Parenting Technique: Increase Your Child’s Working Memory

I con­tinu­ally train my ten-year-old son’s work­ing mem­ory, and urge par­ents of other young chil­dren to do like­wise. While I have suc­ceeded in at least tem­porar­ily im­prov­ing his work­ing mem­ory, I ac­cept that this change might not be per­ma­nent and could end a few months af­ter he stops train­ing. But I also be­lieve that while his work­ing mem­ory is boosted so too is his learn­ing ca­pac­ity.

I have a hor­rible work­ing mem­ory that greatly hin­dered my aca­demic achieve­ment. I was so bad at spel­ling that they stopped count­ing it against me in school. In tech­ni­cal classes I had trou­ble re­mem­ber­ing what vari­ables stood for. My son, in con­trast, has a fan­tas­tic mem­ory. He twice won his school’s spel­ling bee, and just re­cently I wrote twenty sym­bols (let­ters, num­bers, and shapes) in rows of five. After a few min­utes he mem­o­rized the sym­bols and then (with­out look­ing) re­peated them for­ward, back­wards, for­wards, and then by columns.

My son and I have been learn­ing differ­ent pro­gram­ming lan­guages through Codecademy. While I strug­gle to re­mem­ber the re­quired syn­tax of differ­ent lan­guages, he quickly gets this and can fo­cus on higher level un­der­stand­ing. When we do math learn­ing to­gether his strong work­ing mem­ory also lets him con­cen­trate on higher or­der is­sues then re­mem­ber­ing the de­tails of the prob­lem and the rele­vant for­mu­las.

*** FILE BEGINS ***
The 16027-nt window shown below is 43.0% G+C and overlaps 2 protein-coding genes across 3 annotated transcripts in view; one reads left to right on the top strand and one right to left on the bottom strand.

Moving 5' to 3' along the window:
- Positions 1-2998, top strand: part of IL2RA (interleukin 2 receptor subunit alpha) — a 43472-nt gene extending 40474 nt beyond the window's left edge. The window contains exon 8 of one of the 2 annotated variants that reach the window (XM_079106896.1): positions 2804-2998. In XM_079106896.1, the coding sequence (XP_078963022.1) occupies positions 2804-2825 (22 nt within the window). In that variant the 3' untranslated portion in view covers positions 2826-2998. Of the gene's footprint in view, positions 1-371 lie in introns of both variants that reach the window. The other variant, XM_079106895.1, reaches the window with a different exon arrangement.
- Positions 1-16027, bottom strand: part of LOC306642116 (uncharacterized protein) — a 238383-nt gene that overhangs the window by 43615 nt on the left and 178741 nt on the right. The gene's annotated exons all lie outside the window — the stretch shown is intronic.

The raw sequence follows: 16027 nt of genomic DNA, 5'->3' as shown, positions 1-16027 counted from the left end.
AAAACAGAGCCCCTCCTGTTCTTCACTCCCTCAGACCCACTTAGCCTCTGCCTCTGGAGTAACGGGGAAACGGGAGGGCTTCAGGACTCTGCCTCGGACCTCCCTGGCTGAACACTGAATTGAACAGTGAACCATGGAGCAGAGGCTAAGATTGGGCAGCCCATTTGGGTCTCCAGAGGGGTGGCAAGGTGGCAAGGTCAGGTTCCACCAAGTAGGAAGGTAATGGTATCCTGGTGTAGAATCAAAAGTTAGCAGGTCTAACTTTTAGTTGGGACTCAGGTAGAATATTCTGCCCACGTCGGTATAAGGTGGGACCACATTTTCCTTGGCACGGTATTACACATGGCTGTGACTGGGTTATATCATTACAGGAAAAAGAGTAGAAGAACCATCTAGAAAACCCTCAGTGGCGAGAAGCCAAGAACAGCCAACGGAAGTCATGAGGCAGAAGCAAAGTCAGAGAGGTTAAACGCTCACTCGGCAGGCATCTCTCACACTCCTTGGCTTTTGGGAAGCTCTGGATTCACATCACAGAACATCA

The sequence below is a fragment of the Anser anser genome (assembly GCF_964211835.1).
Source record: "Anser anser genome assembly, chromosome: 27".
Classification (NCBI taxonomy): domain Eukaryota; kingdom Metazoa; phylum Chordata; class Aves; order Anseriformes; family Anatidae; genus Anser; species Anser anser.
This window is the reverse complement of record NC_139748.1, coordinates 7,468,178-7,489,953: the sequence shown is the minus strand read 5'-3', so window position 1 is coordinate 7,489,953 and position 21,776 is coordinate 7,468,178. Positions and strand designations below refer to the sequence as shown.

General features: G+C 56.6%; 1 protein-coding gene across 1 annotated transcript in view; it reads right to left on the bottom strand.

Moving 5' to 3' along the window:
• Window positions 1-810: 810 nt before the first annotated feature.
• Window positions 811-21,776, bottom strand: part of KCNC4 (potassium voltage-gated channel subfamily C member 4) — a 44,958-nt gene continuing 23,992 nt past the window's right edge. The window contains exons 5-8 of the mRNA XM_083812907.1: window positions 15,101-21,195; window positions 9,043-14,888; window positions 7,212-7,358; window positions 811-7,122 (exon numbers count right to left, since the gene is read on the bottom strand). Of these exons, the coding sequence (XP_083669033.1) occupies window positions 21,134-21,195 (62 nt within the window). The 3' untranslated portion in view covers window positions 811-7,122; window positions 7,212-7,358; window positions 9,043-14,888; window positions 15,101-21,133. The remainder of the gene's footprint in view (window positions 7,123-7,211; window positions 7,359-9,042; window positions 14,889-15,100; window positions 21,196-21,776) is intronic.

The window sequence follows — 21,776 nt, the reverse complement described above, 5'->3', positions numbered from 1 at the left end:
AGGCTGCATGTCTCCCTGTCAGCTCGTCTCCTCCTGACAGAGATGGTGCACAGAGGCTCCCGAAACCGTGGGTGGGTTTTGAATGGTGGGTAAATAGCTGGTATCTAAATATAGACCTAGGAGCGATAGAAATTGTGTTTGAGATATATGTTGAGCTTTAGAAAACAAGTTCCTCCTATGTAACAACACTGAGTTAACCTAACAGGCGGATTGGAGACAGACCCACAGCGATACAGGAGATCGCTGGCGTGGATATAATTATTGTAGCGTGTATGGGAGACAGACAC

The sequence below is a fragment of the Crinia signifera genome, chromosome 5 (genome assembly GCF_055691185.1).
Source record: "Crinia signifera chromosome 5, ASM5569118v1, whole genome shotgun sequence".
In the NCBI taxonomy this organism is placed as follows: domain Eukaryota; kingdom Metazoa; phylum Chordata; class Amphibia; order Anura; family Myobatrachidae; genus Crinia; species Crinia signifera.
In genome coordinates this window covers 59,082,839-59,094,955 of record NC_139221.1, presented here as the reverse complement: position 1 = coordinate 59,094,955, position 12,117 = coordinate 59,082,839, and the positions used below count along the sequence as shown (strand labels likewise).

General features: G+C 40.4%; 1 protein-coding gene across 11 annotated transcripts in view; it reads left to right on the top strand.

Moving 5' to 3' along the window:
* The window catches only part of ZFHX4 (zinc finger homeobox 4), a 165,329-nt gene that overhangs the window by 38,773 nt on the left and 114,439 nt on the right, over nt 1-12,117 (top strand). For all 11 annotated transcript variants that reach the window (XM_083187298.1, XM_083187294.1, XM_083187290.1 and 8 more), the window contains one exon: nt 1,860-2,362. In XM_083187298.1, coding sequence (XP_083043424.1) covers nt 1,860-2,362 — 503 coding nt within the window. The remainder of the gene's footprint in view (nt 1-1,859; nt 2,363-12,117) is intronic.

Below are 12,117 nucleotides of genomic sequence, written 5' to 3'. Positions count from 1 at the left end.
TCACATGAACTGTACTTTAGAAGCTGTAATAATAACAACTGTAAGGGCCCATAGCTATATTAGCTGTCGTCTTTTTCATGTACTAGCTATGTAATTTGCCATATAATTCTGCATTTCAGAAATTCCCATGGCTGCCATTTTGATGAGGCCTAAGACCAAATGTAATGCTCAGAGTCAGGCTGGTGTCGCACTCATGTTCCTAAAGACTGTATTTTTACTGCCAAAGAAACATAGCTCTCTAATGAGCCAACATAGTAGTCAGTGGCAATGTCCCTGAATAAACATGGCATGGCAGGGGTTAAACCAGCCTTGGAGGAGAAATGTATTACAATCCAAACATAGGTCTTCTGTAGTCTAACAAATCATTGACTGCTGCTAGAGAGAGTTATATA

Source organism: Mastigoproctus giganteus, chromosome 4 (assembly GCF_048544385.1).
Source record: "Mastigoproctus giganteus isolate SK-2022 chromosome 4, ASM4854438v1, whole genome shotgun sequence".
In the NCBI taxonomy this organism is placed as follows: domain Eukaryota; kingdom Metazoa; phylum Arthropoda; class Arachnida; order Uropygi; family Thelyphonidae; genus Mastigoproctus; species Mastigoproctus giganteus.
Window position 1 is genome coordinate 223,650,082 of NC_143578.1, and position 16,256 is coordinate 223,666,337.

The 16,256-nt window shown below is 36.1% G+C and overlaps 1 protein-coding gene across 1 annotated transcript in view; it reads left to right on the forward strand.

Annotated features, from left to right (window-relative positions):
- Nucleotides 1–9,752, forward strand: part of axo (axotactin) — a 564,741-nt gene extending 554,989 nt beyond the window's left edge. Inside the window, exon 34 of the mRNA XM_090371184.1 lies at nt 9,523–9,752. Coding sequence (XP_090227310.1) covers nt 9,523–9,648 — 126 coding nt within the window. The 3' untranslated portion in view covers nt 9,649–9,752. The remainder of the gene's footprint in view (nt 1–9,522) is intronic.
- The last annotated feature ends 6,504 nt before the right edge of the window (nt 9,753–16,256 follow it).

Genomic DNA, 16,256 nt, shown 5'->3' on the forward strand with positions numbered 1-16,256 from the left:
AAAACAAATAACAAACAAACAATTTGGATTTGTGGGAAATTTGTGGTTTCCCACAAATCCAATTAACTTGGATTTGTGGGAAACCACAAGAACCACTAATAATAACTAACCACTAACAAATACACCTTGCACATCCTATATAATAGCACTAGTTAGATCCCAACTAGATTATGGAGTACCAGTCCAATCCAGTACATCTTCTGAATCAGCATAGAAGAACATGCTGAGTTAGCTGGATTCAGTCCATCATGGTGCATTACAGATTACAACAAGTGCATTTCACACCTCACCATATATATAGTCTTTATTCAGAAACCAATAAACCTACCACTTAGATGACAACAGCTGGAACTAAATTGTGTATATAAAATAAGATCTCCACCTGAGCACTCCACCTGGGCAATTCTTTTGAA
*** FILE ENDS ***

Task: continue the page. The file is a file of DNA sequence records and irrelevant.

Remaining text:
You can eas­ily train a child’s work­ing mem­ory. It re­quires just a few min­utes of time a day, can be very low tech or done on a com­puter, can be op­ti­mized for your child to get him in flow, and eas­ily lends it­self to a re­ward sys­tem. Here is some of the train­ing we have done:

  • I write down a se­quence and have him re­peat it.

  • I say a se­quence and have him re­peat it.

  • He re­peats the se­quence back­wards.

  • He re­peats the se­quence with slight changes such as adding one to each num­ber and “sub­tract­ing” one from each let­ter.

  • He re­peats while do­ing some task like touch­ing his head ev­ery time he says an even num­ber and touch­ing his knee ev­ery time he says an odd one.

  • Be­fore re­peat­ing a mem­o­rized se­quence he must play re­peat af­ter me where I say a ran­dom string.

  • I draw a pic­ture and have him re­draw it.

  • He plays N-back games.

  • He does men­tal math re­quiring keep­ing track of num­bers (i.e. 42 times 37).

  • I as­sign nu­mer­i­cal val­ues to let­ters and ask him math op­er­a­tion ques­tions (i.e. A*B+C).

The key is to keep chang­ing how you train your kid so you have more hope of im­prov­ing gen­eral work­ing mem­ory rather than the very spe­cific task you are do­ing. So, for ex­am­ple, if you say a se­quence and have your kid re­peat it back to you, vary the speed at which you talk on differ­ent days and don’t just use one class of sym­bols in your ex­er­cises.